The inaugural Save The Frogs Day took place with only four months of planning, a single coordinator (Dr. Kriger), and with only approximately $1,000 in funding. Given appropriate funding and personnel, we are certain that future Save The Frogs Day events will receive widespread political recognition, and will have the involvement of hundreds of scientists and thousands of schools worldwide. We will also involve zoos, museums, and national parks. As such, we see Save The Frogs Day as an extremely effective environmental education tool.


To raise awareness of the plight of amphibians and to motivate people to take action, SAVE THE FROGS! Executive Director Dr. Kerry Kriger has been lecturing on the amphibian extinction crisis throughout North America this year. During his presentation to adults, Dr. Kriger discusses the six primary threats to amphibians and explains how they affect various groups of amphibians. He also discusses the necessary actions that must occur in order to prevent further amphibian declines and extinctions, including ways that average citizens can help. Dr. Kriger gives a separate presentation "The Wild World of Frogs" to children. The goal of this presentation is to get kids interested in amphibians, and to give them an introduction to environmental conservation.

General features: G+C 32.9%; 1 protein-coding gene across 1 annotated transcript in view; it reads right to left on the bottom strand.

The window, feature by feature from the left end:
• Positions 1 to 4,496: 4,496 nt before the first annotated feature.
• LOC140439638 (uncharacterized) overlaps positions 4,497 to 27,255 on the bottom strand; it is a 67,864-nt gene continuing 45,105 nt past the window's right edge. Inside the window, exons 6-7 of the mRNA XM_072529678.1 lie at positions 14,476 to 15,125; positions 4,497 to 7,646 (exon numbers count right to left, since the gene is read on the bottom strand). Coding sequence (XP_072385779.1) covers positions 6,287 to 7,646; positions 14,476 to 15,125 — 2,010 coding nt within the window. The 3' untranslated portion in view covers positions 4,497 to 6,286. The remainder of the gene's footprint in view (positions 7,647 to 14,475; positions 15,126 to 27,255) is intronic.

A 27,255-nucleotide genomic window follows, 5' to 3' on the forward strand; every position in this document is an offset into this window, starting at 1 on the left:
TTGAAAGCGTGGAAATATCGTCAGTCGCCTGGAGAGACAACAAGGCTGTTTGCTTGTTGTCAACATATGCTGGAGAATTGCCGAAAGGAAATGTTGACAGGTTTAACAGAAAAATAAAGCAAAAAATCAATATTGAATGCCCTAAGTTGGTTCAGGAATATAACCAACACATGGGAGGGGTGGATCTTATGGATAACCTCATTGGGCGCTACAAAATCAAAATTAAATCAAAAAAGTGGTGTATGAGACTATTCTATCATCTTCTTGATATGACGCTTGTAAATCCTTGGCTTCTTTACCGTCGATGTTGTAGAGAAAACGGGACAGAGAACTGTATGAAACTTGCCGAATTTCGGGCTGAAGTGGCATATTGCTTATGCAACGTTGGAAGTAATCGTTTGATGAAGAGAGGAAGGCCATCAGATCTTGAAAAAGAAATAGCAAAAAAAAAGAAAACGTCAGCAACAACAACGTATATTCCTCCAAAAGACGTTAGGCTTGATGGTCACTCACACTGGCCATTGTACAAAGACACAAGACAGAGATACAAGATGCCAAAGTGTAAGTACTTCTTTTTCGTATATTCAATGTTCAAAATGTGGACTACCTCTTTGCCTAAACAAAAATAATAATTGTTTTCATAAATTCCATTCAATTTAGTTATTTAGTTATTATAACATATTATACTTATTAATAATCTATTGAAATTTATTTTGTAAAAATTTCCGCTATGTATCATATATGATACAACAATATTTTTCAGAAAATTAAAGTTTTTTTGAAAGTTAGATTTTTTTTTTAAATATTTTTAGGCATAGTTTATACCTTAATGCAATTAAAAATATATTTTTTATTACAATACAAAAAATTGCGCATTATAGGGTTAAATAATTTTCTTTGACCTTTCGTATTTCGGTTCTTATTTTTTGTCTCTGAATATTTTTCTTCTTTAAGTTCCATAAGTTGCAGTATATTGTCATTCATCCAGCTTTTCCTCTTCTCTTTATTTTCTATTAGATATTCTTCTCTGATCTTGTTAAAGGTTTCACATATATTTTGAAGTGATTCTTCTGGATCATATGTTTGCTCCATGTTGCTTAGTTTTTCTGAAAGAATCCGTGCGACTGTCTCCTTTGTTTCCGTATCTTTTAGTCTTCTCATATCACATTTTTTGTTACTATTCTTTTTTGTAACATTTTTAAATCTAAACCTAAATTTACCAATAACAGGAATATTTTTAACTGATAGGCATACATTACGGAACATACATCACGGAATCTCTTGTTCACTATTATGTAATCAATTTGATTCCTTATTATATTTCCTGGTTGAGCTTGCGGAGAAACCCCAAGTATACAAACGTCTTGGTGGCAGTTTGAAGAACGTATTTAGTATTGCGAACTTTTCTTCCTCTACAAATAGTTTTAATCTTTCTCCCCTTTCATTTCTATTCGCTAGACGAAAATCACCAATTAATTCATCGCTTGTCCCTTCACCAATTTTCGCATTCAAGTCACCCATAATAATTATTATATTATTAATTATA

Poison Dart FrogsIn 2009, Dr. Kriger gave 42 presentations to a total of 1810 attendees. These lectures have taken place at universities, elementary schools, businesses, community groups, national parks and at other nonprofits including the National Geographic Society, Smithsonian Tropical Research Institute, California Academy of Sciences, Boston Museum of Science, National Wildlife Federation, Defenders of Wildlife Headquarters, Portland Audubon Society, Northwest Environmental Defense Center, Town Hall Seattle, REI Corporate Headquarters, Vancouver Water Resources Education Center, Yellowstone National Park, University of Colorado, British Columbia Institute of Technology, the Joint Meeting of Ichthyologists and Herpetologists, and the New England Wildlife Center. We are currently editing film recordings of the lectures, and will post several of the lectures in their entirety on YouTube.